Tag Archives: depave

Movement and Moment

Over the course of the past year, I’ve been writing my way through a bunch of different thoughts and ideas and the result has basically become the entirety of this blog. At the same time, I’ve also been gradually trying to connect the dots with one underlying theme: that life is all about circulation and significance, the movement as well as the moment.

Since my words don’t always make a lot of sense, I’m constantly trying to find new ways to explain myself and share what I think is interesting about the world: examples of circulation and significance in our daily lives. Most of these places are either what I consider Highways (circulation) or Hallowed Halls (significance). Today, I get to write about a place that embodies both of these characteristics and the tension that exists between the two.

I recently visited the Negro Burial Ground just east of downtown Richmond in Shockoe Valley. My approach to this site was across a VCU parking lot and through a tunnel under Broad St. As you walk through the tunnel, you emerge onto a huge empty field of beautiful grass that was once yet another parking lot in downtown Richmond. In recent years, the asphalt was removed and this area was designated “A Place of Contemplation and Reflection.” I appreciate this area mostly because it’s a complicated place. There aren’t physical buildings that most people would consider “historic,” but what happened on this one piece of ground (the public execution and careless burial of enslaved and free people) is considered enough to make the place significant today. Once a place of fear and violence, it has been restored to the people of Richmond as a place of silence and careful thought.

While I think the site itself is certainly worth visiting, what I really care about is a place located just above the actual burial grounds. From this vantage, you can see that less than 50 yards away from this place of contemplation is Interstate 95 in all of its glory. The cars and tractor trailers fly by on this crazy asphalt slingshot that shoots cars straight through the heart of my city. Like all highways, it’s a totally anonymous no man’s land where you don’t walk, you don’t slow down, and you don’t typically notice the historic burial grounds nearby. When you’re on a highway like this, you don’t care much for where you are because you’re more focussed on where you’re going. That’s essentially the nature of movement.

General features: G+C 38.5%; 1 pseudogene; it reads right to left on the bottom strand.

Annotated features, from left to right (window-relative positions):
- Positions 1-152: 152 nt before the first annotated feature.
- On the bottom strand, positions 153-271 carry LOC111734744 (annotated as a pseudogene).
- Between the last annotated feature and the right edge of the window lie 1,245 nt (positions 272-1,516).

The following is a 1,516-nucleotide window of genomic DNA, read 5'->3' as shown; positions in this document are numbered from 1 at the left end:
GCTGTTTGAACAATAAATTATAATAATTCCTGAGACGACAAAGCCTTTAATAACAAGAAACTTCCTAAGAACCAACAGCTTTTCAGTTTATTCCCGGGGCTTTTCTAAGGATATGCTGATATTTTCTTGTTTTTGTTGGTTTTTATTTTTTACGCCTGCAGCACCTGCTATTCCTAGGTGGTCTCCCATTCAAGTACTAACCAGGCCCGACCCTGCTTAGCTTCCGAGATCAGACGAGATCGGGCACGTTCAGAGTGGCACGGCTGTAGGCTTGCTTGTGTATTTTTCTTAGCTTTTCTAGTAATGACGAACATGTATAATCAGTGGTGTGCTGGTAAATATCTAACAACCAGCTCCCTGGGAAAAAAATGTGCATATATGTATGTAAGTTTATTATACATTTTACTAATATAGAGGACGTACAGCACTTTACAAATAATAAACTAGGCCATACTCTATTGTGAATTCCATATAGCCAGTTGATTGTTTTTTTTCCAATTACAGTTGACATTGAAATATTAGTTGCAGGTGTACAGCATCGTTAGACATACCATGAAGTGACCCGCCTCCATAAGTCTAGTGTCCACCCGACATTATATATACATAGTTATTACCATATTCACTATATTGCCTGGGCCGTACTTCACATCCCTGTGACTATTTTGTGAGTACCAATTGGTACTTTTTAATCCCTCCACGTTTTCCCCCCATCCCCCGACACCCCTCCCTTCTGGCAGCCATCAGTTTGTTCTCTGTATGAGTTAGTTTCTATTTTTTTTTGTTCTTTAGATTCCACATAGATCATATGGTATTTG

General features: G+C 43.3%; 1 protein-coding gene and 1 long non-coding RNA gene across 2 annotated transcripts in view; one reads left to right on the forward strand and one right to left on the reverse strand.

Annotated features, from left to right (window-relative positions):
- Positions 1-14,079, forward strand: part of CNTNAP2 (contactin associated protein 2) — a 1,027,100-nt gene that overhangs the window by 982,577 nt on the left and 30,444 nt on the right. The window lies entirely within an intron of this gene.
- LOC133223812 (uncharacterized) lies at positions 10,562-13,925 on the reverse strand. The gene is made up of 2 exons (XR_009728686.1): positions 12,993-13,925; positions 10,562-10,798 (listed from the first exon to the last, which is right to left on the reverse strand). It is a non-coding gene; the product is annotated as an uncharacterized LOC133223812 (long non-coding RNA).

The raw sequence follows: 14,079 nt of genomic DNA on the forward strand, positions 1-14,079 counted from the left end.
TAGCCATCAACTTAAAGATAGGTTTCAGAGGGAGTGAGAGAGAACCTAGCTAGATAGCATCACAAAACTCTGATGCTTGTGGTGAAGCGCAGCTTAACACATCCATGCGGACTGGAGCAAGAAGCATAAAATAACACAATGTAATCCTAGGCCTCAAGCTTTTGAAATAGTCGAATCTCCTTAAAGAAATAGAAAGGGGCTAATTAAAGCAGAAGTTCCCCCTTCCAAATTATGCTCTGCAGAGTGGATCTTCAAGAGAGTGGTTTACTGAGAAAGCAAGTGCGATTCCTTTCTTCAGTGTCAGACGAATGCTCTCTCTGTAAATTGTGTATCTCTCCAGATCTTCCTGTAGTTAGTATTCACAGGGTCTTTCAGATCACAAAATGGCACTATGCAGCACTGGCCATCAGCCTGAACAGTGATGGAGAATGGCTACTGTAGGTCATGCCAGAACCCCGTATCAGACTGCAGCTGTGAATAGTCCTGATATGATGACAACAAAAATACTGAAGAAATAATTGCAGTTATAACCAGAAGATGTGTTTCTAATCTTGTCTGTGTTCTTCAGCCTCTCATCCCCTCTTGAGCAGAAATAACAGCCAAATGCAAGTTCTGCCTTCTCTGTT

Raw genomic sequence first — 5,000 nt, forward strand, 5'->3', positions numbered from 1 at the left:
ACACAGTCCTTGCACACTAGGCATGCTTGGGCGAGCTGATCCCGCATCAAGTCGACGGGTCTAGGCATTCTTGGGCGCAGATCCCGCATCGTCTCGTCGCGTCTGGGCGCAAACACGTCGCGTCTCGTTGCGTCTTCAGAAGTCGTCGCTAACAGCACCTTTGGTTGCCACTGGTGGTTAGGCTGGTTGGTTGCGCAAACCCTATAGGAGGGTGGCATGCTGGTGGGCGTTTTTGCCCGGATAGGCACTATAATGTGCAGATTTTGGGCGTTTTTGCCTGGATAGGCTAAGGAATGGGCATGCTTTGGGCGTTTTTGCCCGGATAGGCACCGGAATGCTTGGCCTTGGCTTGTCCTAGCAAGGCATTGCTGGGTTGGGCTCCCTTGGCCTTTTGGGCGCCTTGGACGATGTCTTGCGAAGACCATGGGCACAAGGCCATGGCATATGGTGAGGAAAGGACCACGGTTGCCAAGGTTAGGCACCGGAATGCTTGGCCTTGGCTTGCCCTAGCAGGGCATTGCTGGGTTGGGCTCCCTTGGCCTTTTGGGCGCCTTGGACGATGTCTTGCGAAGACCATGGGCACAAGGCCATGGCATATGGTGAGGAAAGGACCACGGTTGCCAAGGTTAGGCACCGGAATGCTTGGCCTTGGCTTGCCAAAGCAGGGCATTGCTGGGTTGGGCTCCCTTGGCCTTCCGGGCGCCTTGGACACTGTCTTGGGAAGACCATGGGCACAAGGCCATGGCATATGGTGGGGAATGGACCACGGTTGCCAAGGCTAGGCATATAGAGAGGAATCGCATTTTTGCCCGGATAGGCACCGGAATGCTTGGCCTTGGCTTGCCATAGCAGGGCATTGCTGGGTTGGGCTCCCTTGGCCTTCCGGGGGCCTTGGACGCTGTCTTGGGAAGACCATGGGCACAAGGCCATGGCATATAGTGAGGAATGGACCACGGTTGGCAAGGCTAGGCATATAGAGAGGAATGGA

To get the photo above, I climbed up a little hill to the foot of the Broad St. bridge I had previously walked underneath. For a while, I just sat up on the hill and watched the disinterested movement of the highway next to the contemplative stillness of the old burial ground. I realized that we need both the movement and the moment, but I think sometimes we feel like we have to make a choice: You have to be either ambitious or thoughtful, motivated or lazy. When I experience a place like this, it reminds me that we should be aware of both aspects of life. It also makes me a little more hopeful that my writing is still relevant. What I have learned through writing this blog is still teaching me and making the world a more interesting place.

While I was looking out on the scene, I realized that photos and words are limited media for describing ideas such as movement and moment. So I filmed a brief and simple video (below) that might help to further explain this relationship. It’s much more about the idea than the video itself … and I recommend muting the video sound and listening to Lisbon, OH by Bon Iver while you watch it.

As always, more to come.

P.S.  to Gwarlingo for the movement/moment pairing … it used to be found in their explanation of the meaning of the word Guarlingo which is Welsh for the sound a grandfather clock makes before it strikes on the hour, “the movement before the moment.” Of course, my blog is about the movement and the moment, but I thought it was an interesting side note.
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Race in Tyler: A Pie Graph of Color

This is a response to a map of race in Tyler recently produced by Christopher Groskopf (@onyxfish) using the brand spankin’ new 2010 census data. He posted his analysis on the Web site hacktyler.com  titled “2010 Census: Racial diversity in Smith County.” Check it out: